I am so lost. She won't eat her food but she is eating some cucumber. Her stool is still very loose but not really any blood now. She is still very pale and is not moving around much. I don't want to medicate her for something that she does not have.
     
  6. speckledhen

    speckledhen Intentional Solitude Premium Member

    Ok, then, another possibility would be a heavy worm load. This seems to be a terrible year for cocci, but to suddenly come down with it after they've been raised on that soil would be a little odd. You may want to try first (since they are not feeling well) some buttermilk with chopped unsalted pumpkin seeds. That is a natural wormer, plus a side benefit is that milk products have been used for decades to help combat cocci. Just pour a bunch either in a pan by itself, or make some not-too-thick oatmeal and cool it down with buttermilk enough to make it soupy, then add a handful or two of the pumpkin seeds to it. See what happens then. A supplement like AviaCharge2000 would also be good to add to a plastic gallon waterer. If you really think they have worms, you could use Eprinex Pour On for cattle as a wormer, but worming is hard on their systems, which is why I suggested a natural wormer first.
     
    Last edited: Sep 8, 2008
  7. wc_tophat

    wc_tophat Out Of The Brooder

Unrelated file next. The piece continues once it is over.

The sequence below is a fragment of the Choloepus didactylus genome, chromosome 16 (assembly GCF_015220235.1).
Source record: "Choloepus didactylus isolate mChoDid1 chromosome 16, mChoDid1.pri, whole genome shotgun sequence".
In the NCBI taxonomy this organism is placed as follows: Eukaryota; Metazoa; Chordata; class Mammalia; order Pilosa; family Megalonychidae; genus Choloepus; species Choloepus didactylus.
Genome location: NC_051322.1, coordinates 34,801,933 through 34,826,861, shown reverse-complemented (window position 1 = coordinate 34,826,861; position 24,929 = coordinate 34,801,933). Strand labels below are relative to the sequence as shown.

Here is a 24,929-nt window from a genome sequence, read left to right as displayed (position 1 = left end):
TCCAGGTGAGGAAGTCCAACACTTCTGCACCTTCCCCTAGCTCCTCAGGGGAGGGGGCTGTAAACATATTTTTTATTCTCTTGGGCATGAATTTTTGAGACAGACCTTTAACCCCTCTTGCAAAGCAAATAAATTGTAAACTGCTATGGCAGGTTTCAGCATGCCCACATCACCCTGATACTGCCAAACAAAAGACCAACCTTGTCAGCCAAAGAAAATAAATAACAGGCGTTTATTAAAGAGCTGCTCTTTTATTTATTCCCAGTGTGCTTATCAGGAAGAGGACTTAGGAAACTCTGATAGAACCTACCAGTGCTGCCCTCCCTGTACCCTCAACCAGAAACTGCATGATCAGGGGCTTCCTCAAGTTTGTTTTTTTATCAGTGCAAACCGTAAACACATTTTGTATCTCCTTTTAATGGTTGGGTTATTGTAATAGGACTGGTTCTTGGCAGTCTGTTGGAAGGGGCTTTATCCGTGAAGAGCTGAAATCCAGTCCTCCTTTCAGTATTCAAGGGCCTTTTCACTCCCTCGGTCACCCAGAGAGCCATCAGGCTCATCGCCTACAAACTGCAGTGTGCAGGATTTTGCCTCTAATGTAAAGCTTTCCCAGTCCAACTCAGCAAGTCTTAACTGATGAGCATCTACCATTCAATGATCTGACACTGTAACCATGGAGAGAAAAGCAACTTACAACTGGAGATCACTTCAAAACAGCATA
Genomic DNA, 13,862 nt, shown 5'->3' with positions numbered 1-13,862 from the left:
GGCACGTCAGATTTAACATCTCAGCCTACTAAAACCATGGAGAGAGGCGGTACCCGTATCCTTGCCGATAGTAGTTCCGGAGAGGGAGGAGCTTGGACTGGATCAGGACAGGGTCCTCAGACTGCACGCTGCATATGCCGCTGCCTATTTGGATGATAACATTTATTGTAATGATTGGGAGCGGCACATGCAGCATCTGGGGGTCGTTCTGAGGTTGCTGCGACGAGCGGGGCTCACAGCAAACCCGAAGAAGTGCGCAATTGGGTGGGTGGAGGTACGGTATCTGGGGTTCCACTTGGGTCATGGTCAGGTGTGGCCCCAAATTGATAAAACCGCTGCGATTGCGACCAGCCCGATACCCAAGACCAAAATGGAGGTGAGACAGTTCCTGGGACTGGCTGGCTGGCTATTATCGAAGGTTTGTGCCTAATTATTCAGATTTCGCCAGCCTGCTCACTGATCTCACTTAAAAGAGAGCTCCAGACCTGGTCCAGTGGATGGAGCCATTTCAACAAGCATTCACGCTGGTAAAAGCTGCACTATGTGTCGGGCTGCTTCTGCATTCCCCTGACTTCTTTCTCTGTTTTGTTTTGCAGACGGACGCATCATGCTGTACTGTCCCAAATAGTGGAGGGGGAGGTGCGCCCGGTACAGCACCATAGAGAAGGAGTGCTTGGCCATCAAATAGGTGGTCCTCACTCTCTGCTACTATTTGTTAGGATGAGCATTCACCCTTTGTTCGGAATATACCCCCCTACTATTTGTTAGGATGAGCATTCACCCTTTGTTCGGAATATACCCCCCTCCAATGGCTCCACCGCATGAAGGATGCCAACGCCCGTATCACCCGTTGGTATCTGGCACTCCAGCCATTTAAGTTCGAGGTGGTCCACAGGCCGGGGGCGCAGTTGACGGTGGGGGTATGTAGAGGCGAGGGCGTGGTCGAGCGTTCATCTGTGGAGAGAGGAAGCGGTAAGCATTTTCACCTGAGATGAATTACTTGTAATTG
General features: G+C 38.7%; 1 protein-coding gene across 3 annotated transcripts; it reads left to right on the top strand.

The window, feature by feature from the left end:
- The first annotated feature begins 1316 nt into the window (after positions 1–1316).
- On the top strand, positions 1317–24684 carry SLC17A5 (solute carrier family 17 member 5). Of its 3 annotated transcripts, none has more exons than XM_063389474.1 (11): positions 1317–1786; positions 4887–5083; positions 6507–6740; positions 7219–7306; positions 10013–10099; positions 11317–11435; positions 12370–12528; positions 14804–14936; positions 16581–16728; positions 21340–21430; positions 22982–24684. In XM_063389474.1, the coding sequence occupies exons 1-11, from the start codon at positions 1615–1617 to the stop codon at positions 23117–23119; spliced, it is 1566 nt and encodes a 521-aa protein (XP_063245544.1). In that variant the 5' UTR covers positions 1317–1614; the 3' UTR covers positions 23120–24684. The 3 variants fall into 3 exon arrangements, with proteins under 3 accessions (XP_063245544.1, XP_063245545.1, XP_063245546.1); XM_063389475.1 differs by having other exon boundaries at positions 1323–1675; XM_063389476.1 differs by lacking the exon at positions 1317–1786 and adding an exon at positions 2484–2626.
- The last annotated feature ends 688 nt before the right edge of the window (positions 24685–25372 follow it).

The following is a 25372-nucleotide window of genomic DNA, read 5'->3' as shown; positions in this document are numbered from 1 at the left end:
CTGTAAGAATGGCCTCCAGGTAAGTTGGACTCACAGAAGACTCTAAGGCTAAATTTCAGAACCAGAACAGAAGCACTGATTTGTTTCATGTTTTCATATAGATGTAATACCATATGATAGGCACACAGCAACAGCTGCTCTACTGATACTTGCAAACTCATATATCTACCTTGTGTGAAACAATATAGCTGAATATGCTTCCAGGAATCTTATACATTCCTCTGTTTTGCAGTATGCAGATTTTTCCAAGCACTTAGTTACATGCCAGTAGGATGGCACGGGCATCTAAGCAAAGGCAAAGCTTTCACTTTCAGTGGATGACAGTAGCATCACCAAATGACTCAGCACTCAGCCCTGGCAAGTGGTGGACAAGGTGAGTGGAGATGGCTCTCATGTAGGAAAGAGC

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    Jul 2, 2008
    kansas
    I would treat them with sulment you can get it from smith game and poultry supply. I would do this asap before the other die as well. Good luck !!



    Marcos
     
  8. Redbud Roost

    Redbud Roost New Egg

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    Sep 7, 2008
    Thanks. I love the idea of the natural wormer, I will try that. We have only had one egg today and it seems the whole flock now has loose, nasty stools. Maybe I will have to do the other stuff.
     
  9. speckledhen

    speckledhen Intentional Solitude Premium Member

    If you do treat for cocci, I'd advise using Amprolium before Sulmet. Sulmet will continue intestinal bleeding, but Corid (Ampro) will not. Corid is not an antibiotic. If the Corid fixes it, then no need for Sulmet. And you can do the natural wormer at the same time.
     
    Last edited: Sep 8, 2008
  10. Redbud Roost

    Redbud Roost New Egg

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    Sep 7, 2008
    UPDATE: First, thank you all for your suggestions and for helping me not lose my mind. [​IMG] Here is what we are doing. I called my local co-op to see what they had on hand. They had Sulmet but that is apparently not safe for the eggs of a layer. They had the Corid but he wasn't sure about that since it would be off label. He gave me the number to the state office and I talked to their Vet, who by the way was so very nice. Here is what he would have me do. Corid Oral Solution is off label but safe for layers. We are giving 1/2 cc for each gallon of water for 5 days. As for disinfection, because chickens are very sensitive to chemicals, he suggested a product called Nolvafan. The outside run, he said to tear up the soil as best we can. Here is to hoping all the girls start feeling better soon.